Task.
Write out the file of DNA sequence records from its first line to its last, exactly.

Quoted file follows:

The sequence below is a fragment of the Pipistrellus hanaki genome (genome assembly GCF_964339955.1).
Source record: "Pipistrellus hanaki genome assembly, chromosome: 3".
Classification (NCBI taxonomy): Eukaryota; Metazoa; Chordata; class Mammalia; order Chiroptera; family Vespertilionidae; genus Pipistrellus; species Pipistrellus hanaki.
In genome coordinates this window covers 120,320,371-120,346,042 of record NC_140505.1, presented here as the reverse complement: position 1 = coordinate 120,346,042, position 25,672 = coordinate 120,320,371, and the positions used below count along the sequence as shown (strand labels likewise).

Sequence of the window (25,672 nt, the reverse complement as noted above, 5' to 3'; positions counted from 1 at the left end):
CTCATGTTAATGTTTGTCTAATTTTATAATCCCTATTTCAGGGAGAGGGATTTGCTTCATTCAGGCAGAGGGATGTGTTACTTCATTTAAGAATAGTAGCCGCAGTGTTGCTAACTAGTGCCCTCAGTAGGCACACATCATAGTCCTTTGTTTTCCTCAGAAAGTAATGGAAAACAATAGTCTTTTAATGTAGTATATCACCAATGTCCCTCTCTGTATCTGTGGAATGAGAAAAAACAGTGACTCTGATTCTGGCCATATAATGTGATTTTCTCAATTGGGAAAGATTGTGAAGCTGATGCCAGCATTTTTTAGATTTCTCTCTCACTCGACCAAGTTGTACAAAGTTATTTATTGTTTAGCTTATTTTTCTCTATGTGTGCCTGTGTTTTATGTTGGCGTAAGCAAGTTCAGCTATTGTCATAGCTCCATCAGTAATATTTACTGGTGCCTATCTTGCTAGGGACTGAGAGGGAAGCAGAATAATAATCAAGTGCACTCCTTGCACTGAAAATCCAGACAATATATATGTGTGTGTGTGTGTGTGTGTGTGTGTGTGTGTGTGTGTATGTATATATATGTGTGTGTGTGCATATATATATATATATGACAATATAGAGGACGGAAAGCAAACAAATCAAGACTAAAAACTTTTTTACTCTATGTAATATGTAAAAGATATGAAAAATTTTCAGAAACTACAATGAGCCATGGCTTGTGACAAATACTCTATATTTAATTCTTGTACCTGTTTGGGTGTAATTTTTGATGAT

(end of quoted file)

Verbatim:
The sequence below is a fragment of the Pipistrellus hanaki genome (genome assembly GCF_964339955.1).
Source record: "Pipistrellus hanaki genome assembly, chromosome: 3".
Classification (NCBI taxonomy): Eukaryota; Metazoa; Chordata; class Mammalia; order Chiroptera; family Vespertilionidae; genus Pipistrellus; species Pipistrellus hanaki.
In genome coordinates this window covers 120,320,371-120,346,042 of record NC_140505.1, presented here as the reverse complement: position 1 = coordinate 120,346,042, position 25,672 = coordinate 120,320,371, and the positions used below count along the sequence as shown (strand labels likewise).

Sequence of the window (25,672 nt, the reverse complement as noted above, 5' to 3'; positions counted from 1 at the left end):
CTCATGTTAATGTTTGTCTAATTTTATAATCCCTATTTCAGGGAGAGGGATTTGCTTCATTCAGGCAGAGGGATGTGTTACTTCATTTAAGAATAGTAGCCGCAGTGTTGCTAACTAGTGCCCTCAGTAGGCACACATCATAGTCCTTTGTTTTCCTCAGAAAGTAATGGAAAACAATAGTCTTTTAATGTAGTATATCACCAATGTCCCTCTCTGTATCTGTGGAATGAGAAAAAACAGTGACTCTGATTCTGGCCATATAATGTGATTTTCTCAATTGGGAAAGATTGTGAAGCTGATGCCAGCATTTTTTAGATTTCTCTCTCACTCGACCAAGTTGTACAAAGTTATTTATTGTTTAGCTTATTTTTCTCTATGTGTGCCTGTGTTTTATGTTGGCGTAAGCAAGTTCAGCTATTGTCATAGCTCCATCAGTAATATTTACTGGTGCCTATCTTGCTAGGGACTGAGAGGGAAGCAGAATAATAATCAAGTGCACTCCTTGCACTGAAAATCCAGACAATATATATGTGTGTGTGTGTGTGTGTGTGTGTGTGTGTGTGTGTGTATGTATATATATGTGTGTGTGTGCATATATATATATATATGACAATATAGAGGACGGAAAGCAAACAAATCAAGACTAAAAACTTTTTTACTCTATGTAATATGTAAAAGATATGAAAAATTTTCAGAAACTACAATGAGCCATGGCTTGTGACAAATACTCTATATTTAATTCTTGTACCTGTTTGGGTGTAATTTTTGATGAT